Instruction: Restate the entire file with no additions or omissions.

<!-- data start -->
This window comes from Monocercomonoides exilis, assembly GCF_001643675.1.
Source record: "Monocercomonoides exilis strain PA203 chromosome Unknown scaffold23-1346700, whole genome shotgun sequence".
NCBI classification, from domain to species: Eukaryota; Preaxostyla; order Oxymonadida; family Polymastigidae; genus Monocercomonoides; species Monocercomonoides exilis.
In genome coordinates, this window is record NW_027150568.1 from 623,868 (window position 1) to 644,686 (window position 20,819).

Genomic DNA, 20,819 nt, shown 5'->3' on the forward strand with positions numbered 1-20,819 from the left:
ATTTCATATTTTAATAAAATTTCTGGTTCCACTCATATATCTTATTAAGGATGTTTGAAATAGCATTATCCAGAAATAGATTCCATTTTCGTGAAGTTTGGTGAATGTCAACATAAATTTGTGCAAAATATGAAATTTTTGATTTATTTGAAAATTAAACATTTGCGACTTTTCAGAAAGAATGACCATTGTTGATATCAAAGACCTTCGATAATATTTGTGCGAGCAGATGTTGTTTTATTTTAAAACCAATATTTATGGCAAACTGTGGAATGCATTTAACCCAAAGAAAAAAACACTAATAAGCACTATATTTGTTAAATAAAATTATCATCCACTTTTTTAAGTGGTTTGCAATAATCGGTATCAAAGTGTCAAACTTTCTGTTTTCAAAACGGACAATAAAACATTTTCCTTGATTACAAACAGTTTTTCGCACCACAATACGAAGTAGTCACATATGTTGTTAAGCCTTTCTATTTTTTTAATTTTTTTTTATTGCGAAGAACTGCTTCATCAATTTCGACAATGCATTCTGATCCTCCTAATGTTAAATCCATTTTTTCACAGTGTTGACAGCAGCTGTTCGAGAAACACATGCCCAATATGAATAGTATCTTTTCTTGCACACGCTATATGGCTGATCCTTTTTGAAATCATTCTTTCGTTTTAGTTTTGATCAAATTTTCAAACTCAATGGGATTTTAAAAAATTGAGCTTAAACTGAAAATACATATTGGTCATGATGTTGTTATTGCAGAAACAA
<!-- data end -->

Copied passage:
This window comes from Monocercomonoides exilis, assembly GCF_001643675.1.
Source record: "Monocercomonoides exilis strain PA203 chromosome Unknown scaffold23-1346700, whole genome shotgun sequence".
NCBI classification, from domain to species: Eukaryota; Preaxostyla; order Oxymonadida; family Polymastigidae; genus Monocercomonoides; species Monocercomonoides exilis.
In genome coordinates, this window is record NW_027150568.1 from 623,868 (window position 1) to 644,686 (window position 20,819).

Genomic DNA, 20,819 nt, shown 5'->3' on the forward strand with positions numbered 1-20,819 from the left:
ATTTCATATTTTAATAAAATTTCTGGTTCCACTCATATATCTTATTAAGGATGTTTGAAATAGCATTATCCAGAAATAGATTCCATTTTCGTGAAGTTTGGTGAATGTCAACATAAATTTGTGCAAAATATGAAATTTTTGATTTATTTGAAAATTAAACATTTGCGACTTTTCAGAAAGAATGACCATTGTTGATATCAAAGACCTTCGATAATATTTGTGCGAGCAGATGTTGTTTTATTTTAAAACCAATATTTATGGCAAACTGTGGAATGCATTTAACCCAAAGAAAAAAACACTAATAAGCACTATATTTGTTAAATAAAATTATCATCCACTTTTTTAAGTGGTTTGCAATAATCGGTATCAAAGTGTCAAACTTTCTGTTTTCAAAACGGACAATAAAACATTTTCCTTGATTACAAACAGTTTTTCGCACCACAATACGAAGTAGTCACATATGTTGTTAAGCCTTTCTATTTTTTTAATTTTTTTTTATTGCGAAGAACTGCTTCATCAATTTCGACAATGCATTCTGATCCTCCTAATGTTAAATCCATTTTTTCACAGTGTTGACAGCAGCTGTTCGAGAAACACATGCCCAATATGAATAGTATCTTTTCTTGCACACGCTATATGGCTGATCCTTTTTGAAATCATTCTTTCGTTTTAGTTTTGATCAAATTTTCAAACTCAATGGGATTTTAAAAAATTGAGCTTAAACTGAAAATACATATTGGTCATGATGTTGTTATTGCAGAAACAA